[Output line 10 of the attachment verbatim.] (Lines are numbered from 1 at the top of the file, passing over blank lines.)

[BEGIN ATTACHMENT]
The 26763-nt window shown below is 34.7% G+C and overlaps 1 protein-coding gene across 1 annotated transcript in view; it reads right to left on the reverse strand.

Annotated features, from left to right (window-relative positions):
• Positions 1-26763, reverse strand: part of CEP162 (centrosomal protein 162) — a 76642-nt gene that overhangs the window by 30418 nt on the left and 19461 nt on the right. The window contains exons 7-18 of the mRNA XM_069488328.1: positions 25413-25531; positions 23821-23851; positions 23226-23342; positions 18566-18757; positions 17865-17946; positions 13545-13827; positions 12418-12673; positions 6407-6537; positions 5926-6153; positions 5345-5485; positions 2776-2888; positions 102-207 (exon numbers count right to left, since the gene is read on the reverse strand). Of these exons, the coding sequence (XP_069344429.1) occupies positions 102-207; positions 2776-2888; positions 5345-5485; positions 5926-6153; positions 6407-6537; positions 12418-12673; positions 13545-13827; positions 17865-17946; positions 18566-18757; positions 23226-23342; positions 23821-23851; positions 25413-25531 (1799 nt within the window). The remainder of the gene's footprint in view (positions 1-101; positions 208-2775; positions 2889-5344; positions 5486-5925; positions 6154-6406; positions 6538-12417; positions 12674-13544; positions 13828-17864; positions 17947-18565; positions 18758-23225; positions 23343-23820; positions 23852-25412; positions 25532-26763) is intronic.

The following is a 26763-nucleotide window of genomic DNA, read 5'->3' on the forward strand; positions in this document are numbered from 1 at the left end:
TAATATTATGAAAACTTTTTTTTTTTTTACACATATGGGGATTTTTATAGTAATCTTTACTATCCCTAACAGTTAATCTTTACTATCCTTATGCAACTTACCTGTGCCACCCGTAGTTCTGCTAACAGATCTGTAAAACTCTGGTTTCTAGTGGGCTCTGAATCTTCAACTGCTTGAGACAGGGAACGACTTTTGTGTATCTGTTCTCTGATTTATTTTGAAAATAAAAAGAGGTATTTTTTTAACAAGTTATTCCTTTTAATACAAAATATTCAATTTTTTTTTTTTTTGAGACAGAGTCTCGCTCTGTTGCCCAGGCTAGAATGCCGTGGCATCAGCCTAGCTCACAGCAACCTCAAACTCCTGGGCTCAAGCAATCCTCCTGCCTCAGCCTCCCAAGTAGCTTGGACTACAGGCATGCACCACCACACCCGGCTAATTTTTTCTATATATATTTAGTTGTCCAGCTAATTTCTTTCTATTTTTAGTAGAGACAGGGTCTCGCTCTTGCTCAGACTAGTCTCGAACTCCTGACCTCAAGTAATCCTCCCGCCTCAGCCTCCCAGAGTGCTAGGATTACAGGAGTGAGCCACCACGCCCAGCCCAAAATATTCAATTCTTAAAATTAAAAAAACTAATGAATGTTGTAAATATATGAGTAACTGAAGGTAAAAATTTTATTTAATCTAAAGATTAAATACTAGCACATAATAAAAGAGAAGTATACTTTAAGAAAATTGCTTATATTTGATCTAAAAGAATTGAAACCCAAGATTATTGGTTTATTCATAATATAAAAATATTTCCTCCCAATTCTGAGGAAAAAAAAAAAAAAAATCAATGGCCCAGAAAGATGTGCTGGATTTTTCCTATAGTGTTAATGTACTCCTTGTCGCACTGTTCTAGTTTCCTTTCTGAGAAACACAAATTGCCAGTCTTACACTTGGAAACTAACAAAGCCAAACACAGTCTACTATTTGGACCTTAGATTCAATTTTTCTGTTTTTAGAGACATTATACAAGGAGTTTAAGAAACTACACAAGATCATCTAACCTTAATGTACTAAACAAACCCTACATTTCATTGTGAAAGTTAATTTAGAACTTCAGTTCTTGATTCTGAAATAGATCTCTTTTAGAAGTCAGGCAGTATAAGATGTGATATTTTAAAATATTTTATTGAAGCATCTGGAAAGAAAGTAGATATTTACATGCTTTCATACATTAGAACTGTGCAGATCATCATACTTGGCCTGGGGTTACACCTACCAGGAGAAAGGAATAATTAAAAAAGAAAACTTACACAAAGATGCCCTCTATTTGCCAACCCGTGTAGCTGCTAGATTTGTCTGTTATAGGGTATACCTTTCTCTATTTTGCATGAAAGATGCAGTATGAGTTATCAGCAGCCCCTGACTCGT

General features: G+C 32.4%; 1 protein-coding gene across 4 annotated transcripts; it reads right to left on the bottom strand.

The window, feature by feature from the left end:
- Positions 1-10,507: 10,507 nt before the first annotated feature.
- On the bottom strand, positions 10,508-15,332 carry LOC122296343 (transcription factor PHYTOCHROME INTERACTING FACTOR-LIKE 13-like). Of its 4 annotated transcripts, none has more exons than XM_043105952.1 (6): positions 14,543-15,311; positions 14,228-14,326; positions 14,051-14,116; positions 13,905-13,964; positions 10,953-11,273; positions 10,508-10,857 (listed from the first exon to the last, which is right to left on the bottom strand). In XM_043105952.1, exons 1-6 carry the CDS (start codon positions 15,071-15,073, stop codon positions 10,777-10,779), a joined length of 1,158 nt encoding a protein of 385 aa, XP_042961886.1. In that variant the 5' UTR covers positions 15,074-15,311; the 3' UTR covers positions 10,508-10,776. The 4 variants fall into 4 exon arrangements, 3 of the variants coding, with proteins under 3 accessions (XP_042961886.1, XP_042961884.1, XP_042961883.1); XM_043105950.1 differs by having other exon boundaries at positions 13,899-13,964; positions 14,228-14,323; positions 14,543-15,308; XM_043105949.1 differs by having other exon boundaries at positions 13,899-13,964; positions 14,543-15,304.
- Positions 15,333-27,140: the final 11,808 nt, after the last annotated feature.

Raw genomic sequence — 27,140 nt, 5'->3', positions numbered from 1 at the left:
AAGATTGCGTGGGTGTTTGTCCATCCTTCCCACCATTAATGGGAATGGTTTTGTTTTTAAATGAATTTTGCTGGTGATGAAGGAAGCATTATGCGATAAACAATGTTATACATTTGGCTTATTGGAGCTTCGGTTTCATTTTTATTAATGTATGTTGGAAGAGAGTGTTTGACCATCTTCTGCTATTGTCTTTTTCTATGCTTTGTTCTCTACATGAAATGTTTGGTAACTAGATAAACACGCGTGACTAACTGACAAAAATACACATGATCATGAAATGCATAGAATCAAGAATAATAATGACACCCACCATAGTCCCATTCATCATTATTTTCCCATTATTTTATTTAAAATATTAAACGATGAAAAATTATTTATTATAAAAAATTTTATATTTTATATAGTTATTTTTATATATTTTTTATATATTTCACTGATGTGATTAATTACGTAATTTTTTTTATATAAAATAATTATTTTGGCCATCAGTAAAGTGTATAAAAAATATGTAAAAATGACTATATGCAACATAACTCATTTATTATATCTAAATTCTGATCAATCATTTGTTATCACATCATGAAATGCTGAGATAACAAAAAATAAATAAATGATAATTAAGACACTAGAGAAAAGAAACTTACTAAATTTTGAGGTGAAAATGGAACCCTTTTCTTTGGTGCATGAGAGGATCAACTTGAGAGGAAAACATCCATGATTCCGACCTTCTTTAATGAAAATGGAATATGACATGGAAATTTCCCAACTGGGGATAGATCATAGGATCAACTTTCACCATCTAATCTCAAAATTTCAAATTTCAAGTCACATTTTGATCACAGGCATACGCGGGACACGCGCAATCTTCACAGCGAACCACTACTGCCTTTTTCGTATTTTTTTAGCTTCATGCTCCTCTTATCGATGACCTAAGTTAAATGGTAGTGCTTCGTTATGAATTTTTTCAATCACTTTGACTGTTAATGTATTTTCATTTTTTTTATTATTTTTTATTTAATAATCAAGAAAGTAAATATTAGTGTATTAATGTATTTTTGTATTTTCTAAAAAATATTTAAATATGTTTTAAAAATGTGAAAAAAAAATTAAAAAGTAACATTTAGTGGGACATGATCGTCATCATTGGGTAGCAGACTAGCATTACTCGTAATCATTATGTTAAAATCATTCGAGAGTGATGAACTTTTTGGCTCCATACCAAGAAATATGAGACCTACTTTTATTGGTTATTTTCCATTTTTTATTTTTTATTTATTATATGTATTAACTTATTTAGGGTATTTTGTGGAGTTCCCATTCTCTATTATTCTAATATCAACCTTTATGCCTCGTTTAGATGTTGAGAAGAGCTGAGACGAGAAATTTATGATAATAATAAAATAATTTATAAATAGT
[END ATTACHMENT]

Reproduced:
- Positions 15,333-27,140: the final 11,808 nt, after the last annotated feature.